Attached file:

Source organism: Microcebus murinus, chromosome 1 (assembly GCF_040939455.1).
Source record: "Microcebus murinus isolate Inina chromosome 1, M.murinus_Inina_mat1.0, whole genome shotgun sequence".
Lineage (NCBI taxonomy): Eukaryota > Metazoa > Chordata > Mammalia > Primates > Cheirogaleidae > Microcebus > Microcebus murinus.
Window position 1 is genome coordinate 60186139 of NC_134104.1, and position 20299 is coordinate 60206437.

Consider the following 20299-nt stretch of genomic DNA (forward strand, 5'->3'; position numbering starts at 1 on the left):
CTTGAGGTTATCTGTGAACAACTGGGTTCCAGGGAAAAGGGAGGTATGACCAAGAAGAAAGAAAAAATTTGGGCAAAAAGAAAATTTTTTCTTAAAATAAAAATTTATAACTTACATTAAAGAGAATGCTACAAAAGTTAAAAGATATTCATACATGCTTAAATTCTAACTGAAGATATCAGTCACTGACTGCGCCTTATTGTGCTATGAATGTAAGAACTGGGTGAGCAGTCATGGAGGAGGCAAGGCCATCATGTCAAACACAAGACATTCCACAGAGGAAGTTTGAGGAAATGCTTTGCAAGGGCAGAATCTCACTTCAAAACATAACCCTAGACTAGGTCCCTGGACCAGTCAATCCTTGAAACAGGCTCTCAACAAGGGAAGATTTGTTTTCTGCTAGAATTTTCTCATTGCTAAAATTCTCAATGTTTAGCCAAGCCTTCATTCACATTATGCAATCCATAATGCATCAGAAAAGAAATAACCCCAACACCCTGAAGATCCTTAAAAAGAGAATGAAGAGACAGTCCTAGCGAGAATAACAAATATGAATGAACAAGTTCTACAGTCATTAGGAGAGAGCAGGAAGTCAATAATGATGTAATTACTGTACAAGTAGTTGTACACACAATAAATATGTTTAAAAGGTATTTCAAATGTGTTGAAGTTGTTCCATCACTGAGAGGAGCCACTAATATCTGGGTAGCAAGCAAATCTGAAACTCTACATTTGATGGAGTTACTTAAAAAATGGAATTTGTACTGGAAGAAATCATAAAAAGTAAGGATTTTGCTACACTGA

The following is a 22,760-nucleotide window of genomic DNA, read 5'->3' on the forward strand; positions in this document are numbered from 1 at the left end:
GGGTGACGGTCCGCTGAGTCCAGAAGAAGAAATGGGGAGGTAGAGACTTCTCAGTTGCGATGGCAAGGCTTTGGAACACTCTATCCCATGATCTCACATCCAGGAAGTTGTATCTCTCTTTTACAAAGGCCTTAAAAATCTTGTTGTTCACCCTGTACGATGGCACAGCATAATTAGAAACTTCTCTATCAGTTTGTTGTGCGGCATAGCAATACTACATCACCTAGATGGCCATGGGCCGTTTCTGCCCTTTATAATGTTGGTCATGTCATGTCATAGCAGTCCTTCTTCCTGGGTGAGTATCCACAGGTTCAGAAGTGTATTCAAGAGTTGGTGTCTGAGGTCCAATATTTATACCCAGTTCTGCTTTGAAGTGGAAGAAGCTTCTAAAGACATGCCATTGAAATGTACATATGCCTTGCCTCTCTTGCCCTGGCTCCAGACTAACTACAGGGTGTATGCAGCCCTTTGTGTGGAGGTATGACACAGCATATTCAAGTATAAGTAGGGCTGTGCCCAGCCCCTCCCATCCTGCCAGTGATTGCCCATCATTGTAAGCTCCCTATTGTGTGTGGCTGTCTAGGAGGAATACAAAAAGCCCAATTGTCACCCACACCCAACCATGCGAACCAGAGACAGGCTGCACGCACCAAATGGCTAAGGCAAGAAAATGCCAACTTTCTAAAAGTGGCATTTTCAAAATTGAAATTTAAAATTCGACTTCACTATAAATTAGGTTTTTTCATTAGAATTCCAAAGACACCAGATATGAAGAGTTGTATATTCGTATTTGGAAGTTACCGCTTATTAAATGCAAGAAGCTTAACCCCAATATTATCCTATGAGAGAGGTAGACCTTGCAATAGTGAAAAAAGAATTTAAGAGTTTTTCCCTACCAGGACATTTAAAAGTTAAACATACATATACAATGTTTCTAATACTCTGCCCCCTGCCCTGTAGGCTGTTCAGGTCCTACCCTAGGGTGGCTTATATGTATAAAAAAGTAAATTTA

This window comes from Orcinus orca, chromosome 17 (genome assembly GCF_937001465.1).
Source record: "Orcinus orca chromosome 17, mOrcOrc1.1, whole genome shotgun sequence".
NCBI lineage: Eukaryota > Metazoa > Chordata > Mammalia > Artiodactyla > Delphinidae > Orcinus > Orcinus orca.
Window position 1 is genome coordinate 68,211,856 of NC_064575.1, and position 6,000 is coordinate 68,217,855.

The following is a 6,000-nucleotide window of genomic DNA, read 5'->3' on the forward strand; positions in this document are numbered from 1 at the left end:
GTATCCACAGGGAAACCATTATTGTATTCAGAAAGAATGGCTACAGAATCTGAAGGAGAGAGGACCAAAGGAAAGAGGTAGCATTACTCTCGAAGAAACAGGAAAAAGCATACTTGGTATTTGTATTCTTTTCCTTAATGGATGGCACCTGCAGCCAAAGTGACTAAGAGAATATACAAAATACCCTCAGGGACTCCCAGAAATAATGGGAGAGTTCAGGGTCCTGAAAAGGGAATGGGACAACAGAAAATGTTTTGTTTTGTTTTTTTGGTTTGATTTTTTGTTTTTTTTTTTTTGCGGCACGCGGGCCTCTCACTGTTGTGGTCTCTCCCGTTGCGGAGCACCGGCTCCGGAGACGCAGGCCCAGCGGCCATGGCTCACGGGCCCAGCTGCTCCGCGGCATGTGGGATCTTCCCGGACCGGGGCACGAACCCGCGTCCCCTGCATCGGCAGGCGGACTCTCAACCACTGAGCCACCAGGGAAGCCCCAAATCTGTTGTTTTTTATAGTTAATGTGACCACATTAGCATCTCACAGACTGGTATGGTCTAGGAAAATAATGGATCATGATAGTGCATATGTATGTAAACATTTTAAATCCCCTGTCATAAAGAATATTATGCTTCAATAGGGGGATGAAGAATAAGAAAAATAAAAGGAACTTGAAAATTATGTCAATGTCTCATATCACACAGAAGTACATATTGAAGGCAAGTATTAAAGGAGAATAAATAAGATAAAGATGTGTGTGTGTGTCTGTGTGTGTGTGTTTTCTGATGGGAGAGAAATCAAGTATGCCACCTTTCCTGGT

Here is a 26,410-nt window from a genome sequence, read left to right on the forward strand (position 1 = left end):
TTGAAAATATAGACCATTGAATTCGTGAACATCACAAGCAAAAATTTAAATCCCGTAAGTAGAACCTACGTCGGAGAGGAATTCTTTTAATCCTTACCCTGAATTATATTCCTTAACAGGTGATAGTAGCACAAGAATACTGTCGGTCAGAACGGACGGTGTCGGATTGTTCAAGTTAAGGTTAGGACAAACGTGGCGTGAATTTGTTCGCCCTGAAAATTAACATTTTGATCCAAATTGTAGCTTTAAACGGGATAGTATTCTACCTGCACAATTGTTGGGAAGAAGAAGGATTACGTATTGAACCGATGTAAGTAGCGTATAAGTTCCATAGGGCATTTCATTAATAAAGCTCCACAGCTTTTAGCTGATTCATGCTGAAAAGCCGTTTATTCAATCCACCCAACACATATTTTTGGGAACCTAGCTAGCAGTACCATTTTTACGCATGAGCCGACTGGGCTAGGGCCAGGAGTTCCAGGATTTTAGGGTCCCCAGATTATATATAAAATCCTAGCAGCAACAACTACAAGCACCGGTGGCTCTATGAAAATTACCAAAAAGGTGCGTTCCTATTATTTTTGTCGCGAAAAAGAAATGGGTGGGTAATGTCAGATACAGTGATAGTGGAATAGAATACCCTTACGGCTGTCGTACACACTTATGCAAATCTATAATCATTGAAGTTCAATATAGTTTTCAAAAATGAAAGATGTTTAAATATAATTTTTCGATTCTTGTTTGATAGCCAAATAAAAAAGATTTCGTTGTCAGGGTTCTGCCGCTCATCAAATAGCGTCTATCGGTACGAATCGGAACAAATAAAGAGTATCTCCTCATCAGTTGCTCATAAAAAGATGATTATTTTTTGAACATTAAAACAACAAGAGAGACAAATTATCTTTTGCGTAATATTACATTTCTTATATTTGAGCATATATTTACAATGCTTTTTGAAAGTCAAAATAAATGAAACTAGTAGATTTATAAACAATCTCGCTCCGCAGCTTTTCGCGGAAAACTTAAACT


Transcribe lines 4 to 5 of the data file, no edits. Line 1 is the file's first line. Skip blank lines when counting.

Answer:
Window position 1 is genome coordinate 60186139 of NC_134104.1, and position 20299 is coordinate 60206437.

Consider the following 20299-nt stretch of genomic DNA (forward strand, 5'->3'; position numbering starts at 1 on the left):